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Medical Errors & Communication Between Doctors & Nurses

Usually overcrowded and frenzied, the emergency room is one of the top hospital departments sued for malpractice suits—and diagnostic errors account for 37% to 55% of cases in studies of resolved claims with the average amounts of payments and legal expenses for ER cases have more than doubled over the past two decades.  Of these cases, examples of the emergency room malpractice cases include:

  • An 18-year-old man with fever and chills is sent home with Tylenol and later dies of sepsis, a blood infection.
  • A 42-year-old woman with chest pains is discharged and suffers a heart attack two hours later.
  • A 9-year old girl was told she only had a bellyache only to have her appendix rupture.

For more information on these and other cases, see:

While emergency room misdiagnoses usually happen because a physician misjudges a patient’s symptoms, in almost all cases of missed or delayed diagnoses, essential pieces of information weren’t available at the time the doctor made a decision.   This is largely due to poor doctor-nurse communication.  Hospitals have become more and more dependent on electronic communication, and as a result, when a doctor or nurse updates a patient’s record, he or she assumes the other looked at it.  This is a valid assumption.  However, several hospitals have implemented projects to improve communication including by way of face-to-face communication.  This could possibly create a new system for triaging patients.  In the Philadelphia area, Abington Memorial Hospital is moving patients immediately to beds to be seen by both a doctor and nurse to ensure both hear vital information, whereas Taylor Hospital uses nurse-doctor huddles to review and update patient data.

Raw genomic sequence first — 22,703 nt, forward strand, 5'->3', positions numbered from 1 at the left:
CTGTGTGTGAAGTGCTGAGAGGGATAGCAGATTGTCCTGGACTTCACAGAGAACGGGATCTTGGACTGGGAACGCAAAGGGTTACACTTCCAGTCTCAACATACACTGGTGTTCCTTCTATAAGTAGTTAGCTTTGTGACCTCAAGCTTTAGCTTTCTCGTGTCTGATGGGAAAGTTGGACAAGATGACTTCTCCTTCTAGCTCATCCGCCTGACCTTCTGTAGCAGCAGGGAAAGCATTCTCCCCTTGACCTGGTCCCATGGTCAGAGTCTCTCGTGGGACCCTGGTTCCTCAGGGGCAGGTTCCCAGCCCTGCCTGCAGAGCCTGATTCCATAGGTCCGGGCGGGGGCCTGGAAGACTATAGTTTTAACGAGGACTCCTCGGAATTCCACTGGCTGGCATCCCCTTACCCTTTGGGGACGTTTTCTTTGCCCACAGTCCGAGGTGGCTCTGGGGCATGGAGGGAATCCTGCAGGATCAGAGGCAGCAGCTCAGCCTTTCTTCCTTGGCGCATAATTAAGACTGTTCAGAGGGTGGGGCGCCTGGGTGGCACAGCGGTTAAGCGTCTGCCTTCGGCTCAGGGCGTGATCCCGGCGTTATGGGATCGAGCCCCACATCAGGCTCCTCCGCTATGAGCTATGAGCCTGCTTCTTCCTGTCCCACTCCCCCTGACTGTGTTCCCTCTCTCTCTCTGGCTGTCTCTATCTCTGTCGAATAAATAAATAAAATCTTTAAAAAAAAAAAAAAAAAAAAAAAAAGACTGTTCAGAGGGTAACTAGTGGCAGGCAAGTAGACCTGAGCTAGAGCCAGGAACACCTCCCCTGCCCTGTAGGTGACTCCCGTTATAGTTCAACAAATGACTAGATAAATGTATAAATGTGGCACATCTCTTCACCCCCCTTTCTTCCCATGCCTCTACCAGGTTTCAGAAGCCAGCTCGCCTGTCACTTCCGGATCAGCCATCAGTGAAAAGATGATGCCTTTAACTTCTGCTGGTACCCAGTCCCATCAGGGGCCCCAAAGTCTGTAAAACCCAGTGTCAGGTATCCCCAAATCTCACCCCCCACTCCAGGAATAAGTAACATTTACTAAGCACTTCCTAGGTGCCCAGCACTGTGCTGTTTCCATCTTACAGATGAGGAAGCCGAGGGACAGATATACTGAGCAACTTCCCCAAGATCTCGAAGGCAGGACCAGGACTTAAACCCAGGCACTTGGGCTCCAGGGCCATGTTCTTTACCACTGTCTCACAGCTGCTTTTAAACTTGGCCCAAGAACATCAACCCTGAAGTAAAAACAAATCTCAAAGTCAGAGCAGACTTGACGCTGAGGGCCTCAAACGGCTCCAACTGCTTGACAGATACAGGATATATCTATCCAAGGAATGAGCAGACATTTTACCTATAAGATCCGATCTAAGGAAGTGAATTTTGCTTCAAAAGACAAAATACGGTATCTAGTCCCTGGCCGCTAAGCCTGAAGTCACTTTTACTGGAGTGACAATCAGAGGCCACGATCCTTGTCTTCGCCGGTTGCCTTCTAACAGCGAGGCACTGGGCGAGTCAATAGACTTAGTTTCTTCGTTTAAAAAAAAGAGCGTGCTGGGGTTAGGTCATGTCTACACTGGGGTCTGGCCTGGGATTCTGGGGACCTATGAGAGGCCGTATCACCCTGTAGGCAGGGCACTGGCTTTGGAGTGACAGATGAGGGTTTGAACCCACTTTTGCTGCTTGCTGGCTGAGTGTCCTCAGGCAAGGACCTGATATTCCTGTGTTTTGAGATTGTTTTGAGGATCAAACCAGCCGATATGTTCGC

According to Laura Landro at the Wall Street Journal, who blogged “How Resolved Malpractice Claims Might Help Reduce Misdiagnosis in the E.R.” on May 10, 2011, several medical malpractice insurance companies and risk management services are encouraging hospitals to participate in these projects to increase precision in physician diagnoses.  In this blog post, emergency physicians say, although it doesn’t take into account the intensity and hustle of the emergency room “examining resolved claims is useful for preventing future errors and developing standards of care.”

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